I know that this is a hop, skip and a jump from the content I usually produce, but my partner downloaded Uncharted the other day so that he can play that instead of overtaking me in Persona 5 Royal. I watched him play it for half an hour in a sleepy daze. I didn’t even have my glasses on originally, but I still recognised certain mechanics. My heart started pounding as fond memories flooded my brain. I was about to ask him why he installed Tomb Raider because he’s never shown any interest in it.
You see, I grew up with this game. I cannot remember the exacts, but I remember my dad calling me downstairs after he came home from work and let me climb up the climbing wall and jump into the swimming pool. I was not a huge gamer as a kid, but I could have done that for hours. My dad had a friend (I called him my Uncle so I’ll refer to him like that) who would come over every other night or so and they would play Tomb Raider (or Resident Evil). Thinking about it, my parents did not have the best marriage, but they always worked so well together when Tomb Raider was on.
So when my partner got me Shadow of the Tomb Raider for Christmas 2018, I was confused about why I was not enjoying it. When I was 13, I always played it. But now, as I was watching my partner play his game, I realised why I did not enjoy Shadow of the Tomb Raider. It was because I was playing it by myself.
Now, I know what you’re thinking: Oh, it was too hard for you. Yeah, I thought that also. But the fun bit for me is helping each other. Pointing out clues, working out why you can’t land on that rock, trying to work out the puzzle. And when there is so much going on in a game like there is in the Tomb Raider games, you need that other person helping you.
I am not a very social person. I like working things out on my own. I get a feeling of satisfaction when I complete a puzzle or find a clue. But when you play Tomb Raider as a 2 player game, you get more than that satisfaction. You gain skill that can be applied to real life. Your communication improves, your patience improves (and trust me, when you play with my dad, you need patience), and more evidently, your teamwork skills improve. Your relationship with the person you’re playing with improves significantly. I had a lot of issues with my dad growing up, but Tomb Raider was always our thing. I felt comfort whenever we played it, like all those issues melted away. And I honestly cannot think of another type of game that provides so much action that you need two players to play it successfully.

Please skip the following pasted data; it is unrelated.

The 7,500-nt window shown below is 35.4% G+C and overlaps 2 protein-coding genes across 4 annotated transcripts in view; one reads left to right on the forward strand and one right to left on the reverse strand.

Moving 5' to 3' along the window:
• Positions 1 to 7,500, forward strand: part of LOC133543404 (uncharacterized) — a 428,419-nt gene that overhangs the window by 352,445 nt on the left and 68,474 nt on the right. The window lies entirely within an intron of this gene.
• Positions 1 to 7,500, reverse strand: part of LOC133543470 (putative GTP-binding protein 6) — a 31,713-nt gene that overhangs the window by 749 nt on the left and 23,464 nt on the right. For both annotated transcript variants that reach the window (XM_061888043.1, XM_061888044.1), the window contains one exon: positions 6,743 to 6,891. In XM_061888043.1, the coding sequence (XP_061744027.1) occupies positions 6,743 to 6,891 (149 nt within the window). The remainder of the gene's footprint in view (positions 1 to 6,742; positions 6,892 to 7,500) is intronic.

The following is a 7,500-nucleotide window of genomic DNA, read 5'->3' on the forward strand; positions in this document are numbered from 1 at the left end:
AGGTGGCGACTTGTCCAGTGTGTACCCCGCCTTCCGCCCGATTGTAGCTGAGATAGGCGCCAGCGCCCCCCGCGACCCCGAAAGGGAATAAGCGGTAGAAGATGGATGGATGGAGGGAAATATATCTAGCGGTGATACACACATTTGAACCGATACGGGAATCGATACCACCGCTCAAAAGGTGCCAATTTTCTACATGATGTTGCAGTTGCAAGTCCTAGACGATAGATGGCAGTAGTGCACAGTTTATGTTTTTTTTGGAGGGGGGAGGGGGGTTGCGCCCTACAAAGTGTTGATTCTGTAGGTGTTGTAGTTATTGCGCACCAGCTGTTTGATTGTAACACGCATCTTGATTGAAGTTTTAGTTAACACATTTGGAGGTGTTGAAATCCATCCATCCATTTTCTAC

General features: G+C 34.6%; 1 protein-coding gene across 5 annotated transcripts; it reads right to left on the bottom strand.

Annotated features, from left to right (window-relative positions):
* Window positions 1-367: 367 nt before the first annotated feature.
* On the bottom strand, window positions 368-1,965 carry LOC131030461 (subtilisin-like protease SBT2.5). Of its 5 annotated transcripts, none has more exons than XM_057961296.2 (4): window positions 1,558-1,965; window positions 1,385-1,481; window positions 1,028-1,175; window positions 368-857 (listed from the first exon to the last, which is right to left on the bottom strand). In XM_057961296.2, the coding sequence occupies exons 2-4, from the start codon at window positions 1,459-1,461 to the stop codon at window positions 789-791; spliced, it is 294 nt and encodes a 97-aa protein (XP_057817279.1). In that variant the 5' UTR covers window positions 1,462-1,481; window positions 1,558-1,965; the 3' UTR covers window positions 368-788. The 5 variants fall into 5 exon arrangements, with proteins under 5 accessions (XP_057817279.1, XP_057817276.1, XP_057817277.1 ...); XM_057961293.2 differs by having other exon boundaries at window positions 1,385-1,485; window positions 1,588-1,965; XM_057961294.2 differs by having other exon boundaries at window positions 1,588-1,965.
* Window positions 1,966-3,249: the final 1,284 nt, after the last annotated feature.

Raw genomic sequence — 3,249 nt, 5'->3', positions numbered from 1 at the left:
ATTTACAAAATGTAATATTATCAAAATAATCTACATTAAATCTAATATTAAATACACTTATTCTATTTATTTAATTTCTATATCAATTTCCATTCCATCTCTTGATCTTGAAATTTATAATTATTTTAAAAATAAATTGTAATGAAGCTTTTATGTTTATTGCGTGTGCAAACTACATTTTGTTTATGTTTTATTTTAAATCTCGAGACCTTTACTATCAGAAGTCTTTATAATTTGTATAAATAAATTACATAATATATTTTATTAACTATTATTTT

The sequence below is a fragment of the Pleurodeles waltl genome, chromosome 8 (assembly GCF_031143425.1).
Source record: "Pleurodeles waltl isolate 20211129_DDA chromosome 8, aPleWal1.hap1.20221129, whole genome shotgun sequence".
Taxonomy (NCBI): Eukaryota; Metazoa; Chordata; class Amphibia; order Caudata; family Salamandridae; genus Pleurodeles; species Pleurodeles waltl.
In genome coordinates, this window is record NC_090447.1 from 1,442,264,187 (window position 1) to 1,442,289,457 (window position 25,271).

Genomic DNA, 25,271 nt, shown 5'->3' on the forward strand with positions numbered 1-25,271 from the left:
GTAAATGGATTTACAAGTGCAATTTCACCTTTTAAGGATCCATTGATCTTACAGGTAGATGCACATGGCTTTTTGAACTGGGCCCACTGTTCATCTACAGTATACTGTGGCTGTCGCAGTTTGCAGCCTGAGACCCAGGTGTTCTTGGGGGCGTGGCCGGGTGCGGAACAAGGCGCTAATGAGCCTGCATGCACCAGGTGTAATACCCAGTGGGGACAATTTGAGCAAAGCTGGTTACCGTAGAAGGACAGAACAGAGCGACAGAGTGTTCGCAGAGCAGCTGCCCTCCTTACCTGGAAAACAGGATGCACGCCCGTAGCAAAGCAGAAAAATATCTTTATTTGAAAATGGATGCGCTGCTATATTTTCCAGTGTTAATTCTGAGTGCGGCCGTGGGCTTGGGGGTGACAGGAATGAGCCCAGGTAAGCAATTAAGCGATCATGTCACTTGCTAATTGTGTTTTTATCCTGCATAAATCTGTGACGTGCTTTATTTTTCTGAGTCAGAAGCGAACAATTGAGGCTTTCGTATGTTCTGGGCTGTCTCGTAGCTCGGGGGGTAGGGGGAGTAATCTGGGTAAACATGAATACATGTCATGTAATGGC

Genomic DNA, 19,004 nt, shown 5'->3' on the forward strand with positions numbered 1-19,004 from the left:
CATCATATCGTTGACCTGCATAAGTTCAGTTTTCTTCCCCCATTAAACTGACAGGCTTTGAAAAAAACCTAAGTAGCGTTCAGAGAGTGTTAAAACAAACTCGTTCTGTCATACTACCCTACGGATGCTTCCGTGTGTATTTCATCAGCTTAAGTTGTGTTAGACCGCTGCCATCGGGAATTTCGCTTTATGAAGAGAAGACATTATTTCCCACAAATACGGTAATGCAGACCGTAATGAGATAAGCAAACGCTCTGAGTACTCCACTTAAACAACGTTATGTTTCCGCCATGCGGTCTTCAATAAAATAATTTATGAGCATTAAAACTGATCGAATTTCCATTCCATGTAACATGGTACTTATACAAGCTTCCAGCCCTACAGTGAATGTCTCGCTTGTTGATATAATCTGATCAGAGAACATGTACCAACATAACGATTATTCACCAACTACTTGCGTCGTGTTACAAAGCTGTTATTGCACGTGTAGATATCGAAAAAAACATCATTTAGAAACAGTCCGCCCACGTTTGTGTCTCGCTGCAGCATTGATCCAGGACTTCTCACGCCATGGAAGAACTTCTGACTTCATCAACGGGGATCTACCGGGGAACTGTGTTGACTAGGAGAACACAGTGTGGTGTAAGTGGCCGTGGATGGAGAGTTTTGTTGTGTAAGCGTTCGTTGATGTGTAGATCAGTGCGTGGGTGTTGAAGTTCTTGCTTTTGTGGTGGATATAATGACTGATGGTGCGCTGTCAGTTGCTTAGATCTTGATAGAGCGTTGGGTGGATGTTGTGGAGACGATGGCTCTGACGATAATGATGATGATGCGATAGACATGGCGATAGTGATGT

I remember when I was a kid, it was never just my dad playing Tomb Raider. It was always my dad and my uncle. I would usually chime in with some unhelpful advice because I was like, 6 and understood nothing. My sisters and mother would even try to help out on things like puzzles. And there are so many ways you can play this as a team. As I got older, my father and I had a ‘three deaths or one-hour rule’ in which we would swap the controller over every three deaths or each hour, if both of us wanted to play. Another way is someone looking out for the sneaky shiny clues or a way out of a tricky situation. My advice would be at least to try to swap over so that both brains are being used, as sometimes you need a fresh outlook, especially when things are particularly tricky.
I know this is a long shot but try it. Even if you like playing Tomb Raider by yourself. Try it and then get back to me. This game can cause more bonding than family party games. Heck, you could probably play it as a family party game! (Actually, they are pretty long games so I would not recommend actually doing this). But it is also a great thing to try when you’re in lockdown, and your family is driving you up the wall.